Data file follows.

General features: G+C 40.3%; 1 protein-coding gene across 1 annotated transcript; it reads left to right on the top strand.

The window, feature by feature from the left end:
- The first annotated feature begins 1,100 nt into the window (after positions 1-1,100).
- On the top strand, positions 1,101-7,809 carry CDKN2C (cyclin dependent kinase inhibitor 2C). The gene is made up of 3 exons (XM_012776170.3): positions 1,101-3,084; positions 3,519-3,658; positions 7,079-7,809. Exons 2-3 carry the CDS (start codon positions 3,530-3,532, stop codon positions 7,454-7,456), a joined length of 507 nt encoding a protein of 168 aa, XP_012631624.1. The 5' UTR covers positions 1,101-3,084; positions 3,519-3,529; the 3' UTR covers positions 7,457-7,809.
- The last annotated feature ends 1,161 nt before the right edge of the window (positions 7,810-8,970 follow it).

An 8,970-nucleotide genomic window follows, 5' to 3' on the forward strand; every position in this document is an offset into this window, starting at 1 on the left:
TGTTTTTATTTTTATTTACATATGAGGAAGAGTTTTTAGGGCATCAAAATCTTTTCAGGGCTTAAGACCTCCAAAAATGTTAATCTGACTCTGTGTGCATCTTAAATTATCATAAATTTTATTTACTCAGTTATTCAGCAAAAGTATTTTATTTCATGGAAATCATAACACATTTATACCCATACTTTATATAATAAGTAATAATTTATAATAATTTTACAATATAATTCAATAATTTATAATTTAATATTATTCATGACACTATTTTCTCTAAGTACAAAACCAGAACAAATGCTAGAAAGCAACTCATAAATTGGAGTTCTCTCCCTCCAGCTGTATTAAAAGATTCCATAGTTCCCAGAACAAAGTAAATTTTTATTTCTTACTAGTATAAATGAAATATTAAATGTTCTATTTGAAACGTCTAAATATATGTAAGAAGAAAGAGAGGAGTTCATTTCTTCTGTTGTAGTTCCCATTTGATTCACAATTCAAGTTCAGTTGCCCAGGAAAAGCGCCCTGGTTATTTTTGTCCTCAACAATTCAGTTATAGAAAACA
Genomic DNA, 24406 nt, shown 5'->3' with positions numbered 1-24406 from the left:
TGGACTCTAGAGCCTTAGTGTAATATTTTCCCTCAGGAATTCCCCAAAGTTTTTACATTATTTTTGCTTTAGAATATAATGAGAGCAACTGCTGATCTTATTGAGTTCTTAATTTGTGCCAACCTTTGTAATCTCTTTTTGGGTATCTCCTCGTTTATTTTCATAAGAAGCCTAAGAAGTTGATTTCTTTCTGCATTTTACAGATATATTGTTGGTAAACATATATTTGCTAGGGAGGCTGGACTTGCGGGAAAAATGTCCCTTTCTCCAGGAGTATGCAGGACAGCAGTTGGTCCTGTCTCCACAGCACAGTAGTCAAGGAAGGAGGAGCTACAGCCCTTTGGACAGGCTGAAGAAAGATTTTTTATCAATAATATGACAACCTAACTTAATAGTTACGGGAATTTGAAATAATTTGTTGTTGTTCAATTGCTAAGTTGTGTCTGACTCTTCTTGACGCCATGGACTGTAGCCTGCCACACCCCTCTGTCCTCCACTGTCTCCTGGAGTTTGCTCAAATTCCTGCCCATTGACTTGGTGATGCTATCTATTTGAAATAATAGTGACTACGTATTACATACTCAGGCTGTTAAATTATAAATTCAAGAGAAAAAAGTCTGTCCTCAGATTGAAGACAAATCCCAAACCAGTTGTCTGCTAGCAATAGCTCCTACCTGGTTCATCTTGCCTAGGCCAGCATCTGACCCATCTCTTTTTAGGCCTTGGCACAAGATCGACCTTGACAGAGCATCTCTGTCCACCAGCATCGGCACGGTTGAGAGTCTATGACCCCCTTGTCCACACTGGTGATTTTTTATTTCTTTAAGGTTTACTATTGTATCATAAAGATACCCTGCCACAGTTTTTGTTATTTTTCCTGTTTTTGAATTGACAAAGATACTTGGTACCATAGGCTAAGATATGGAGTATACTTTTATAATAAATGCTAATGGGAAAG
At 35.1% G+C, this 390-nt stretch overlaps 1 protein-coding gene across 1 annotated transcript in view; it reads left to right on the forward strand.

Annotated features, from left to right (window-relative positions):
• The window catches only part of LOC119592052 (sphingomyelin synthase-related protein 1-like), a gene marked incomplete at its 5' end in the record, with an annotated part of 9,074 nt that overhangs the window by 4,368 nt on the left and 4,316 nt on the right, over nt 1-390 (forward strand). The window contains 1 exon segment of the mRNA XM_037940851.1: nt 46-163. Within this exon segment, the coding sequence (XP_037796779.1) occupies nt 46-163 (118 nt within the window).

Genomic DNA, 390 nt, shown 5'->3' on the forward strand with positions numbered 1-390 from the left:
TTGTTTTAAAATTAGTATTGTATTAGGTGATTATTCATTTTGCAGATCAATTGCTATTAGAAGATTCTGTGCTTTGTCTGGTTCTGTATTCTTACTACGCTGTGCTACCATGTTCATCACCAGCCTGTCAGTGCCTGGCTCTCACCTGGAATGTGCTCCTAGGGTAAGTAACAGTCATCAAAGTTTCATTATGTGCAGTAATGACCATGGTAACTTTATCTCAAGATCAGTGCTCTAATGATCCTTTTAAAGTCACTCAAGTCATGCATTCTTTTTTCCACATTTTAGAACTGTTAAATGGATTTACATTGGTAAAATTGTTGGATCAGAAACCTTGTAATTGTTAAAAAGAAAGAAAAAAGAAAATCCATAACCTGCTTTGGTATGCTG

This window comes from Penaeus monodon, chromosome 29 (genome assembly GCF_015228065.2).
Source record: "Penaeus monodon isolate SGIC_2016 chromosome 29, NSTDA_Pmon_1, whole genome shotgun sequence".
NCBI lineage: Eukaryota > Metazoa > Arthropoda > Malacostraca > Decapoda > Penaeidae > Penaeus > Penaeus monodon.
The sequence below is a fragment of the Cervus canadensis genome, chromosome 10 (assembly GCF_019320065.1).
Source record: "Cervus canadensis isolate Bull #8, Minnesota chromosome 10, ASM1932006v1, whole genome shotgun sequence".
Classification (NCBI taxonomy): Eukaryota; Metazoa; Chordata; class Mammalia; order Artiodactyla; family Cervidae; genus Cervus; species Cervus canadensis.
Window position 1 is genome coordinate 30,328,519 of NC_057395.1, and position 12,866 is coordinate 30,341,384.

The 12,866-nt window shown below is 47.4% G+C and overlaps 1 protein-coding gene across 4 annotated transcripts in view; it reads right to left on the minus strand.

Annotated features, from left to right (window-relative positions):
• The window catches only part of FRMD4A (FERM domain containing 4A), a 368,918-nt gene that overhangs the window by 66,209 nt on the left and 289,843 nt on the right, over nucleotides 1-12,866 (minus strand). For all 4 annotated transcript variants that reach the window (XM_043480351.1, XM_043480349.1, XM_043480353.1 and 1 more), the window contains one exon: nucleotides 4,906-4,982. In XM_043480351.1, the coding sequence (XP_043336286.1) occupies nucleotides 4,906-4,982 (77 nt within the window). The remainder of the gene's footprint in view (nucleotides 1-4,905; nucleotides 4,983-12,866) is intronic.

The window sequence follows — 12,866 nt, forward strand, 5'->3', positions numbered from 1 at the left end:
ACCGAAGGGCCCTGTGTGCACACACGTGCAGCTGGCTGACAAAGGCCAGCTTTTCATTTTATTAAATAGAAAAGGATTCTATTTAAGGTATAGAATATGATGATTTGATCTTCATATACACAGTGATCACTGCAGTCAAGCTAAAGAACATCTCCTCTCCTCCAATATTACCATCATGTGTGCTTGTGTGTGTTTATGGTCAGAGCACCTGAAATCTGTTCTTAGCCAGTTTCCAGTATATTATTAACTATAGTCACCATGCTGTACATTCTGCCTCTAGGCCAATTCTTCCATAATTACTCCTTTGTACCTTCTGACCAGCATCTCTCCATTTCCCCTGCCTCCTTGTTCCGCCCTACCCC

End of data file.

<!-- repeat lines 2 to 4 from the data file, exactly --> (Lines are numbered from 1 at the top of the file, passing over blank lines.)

The window, feature by feature from the left end:
- The first annotated feature begins 1,100 nt into the window (after positions 1-1,100).
- On the top strand, positions 1,101-7,809 carry CDKN2C (cyclin dependent kinase inhibitor 2C). The gene is made up of 3 exons (XM_012776170.3): positions 1,101-3,084; positions 3,519-3,658; positions 7,079-7,809. Exons 2-3 carry the CDS (start codon positions 3,530-3,532, stop codon positions 7,454-7,456), a joined length of 507 nt encoding a protein of 168 aa, XP_012631624.1. The 5' UTR covers positions 1,101-3,084; positions 3,519-3,529; the 3' UTR covers positions 7,457-7,809.